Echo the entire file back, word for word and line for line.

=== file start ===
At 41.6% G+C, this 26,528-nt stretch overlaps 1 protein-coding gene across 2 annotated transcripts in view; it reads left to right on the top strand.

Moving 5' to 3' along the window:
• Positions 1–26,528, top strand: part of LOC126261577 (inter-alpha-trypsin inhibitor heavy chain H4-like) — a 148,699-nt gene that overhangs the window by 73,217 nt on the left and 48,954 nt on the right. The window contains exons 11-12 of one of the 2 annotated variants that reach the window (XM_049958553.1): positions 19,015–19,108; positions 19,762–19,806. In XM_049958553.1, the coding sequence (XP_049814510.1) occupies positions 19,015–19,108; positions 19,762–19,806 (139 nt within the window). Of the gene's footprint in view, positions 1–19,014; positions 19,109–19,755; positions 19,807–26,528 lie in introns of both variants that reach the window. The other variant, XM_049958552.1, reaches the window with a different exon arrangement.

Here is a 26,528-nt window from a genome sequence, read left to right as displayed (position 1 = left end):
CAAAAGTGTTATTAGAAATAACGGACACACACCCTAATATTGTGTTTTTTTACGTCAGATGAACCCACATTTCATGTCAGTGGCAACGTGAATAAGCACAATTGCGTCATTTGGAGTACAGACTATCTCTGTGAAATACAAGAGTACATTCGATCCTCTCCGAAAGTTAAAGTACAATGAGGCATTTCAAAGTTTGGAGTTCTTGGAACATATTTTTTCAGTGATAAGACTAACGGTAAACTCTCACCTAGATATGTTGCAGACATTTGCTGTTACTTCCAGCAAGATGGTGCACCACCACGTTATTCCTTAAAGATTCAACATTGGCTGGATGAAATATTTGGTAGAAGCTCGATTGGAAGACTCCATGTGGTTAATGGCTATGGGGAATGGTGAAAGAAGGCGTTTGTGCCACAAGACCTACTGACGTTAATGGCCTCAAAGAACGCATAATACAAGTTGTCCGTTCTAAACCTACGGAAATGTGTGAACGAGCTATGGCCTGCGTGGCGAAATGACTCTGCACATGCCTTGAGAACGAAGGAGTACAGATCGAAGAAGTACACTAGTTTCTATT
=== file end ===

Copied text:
At 41.6% G+C, this 26,528-nt stretch overlaps 1 protein-coding gene across 2 annotated transcripts in view; it reads left to right on the top strand.

Moving 5' to 3' along the window:
• Positions 1–26,528, top strand: part of LOC126261577 (inter-alpha-trypsin inhibitor heavy chain H4-like) — a 148,699-nt gene that overhangs the window by 73,217 nt on the left and 48,954 nt on the right. The window contains exons 11-12 of one of the 2 annotated variants that reach the window (XM_049958553.1): positions 19,015–19,108; positions 19,762–19,806. In XM_049958553.1, the coding sequence (XP_049814510.1) occupies positions 19,015–19,108; positions 19,762–19,806 (139 nt within the window). Of the gene's footprint in view, positions 1–19,014; positions 19,109–19,755; positions 19,807–26,528 lie in introns of both variants that reach the window. The other variant, XM_049958552.1, reaches the window with a different exon arrangement.

Here is a 26,528-nt window from a genome sequence, read left to right as displayed (position 1 = left end):
CAAAAGTGTTATTAGAAATAACGGACACACACCCTAATATTGTGTTTTTTTACGTCAGATGAACCCACATTTCATGTCAGTGGCAACGTGAATAAGCACAATTGCGTCATTTGGAGTACAGACTATCTCTGTGAAATACAAGAGTACATTCGATCCTCTCCGAAAGTTAAAGTACAATGAGGCATTTCAAAGTTTGGAGTTCTTGGAACATATTTTTTCAGTGATAAGACTAACGGTAAACTCTCACCTAGATATGTTGCAGACATTTGCTGTTACTTCCAGCAAGATGGTGCACCACCACGTTATTCCTTAAAGATTCAACATTGGCTGGATGAAATATTTGGTAGAAGCTCGATTGGAAGACTCCATGTGGTTAATGGCTATGGGGAATGGTGAAAGAAGGCGTTTGTGCCACAAGACCTACTGACGTTAATGGCCTCAAAGAACGCATAATACAAGTTGTCCGTTCTAAACCTACGGAAATGTGTGAACGAGCTATGGCCTGCGTGGCGAAATGACTCTGCACATGCCTTGAGAACGAAGGAGTACAGATCGAAGAAGTACACTAGTTTCTATT